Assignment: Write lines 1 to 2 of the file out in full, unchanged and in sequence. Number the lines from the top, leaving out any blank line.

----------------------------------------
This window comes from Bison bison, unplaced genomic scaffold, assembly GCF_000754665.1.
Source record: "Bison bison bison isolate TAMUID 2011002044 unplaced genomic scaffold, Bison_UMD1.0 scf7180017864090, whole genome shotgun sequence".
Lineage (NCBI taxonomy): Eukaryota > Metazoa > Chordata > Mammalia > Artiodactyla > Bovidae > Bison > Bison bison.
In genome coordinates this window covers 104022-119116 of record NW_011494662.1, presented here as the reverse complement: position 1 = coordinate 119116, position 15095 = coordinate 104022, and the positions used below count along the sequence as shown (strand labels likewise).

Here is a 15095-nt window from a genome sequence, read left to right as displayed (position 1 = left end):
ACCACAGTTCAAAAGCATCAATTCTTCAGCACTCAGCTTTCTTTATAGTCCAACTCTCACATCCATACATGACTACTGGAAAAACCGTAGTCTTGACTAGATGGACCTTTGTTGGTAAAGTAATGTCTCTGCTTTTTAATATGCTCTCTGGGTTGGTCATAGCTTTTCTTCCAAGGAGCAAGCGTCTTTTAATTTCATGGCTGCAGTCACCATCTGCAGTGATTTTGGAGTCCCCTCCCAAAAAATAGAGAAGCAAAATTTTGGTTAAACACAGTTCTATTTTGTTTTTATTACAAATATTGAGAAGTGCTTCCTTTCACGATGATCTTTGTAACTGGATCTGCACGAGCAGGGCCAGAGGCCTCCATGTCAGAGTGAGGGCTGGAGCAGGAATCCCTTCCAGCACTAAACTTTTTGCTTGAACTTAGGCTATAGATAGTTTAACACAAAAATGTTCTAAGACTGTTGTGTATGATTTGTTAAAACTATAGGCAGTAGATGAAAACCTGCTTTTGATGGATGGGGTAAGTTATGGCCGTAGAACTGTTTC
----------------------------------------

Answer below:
This window comes from Bison bison, unplaced genomic scaffold, assembly GCF_000754665.1.
Source record: "Bison bison bison isolate TAMUID 2011002044 unplaced genomic scaffold, Bison_UMD1.0 scf7180017864090, whole genome shotgun sequence".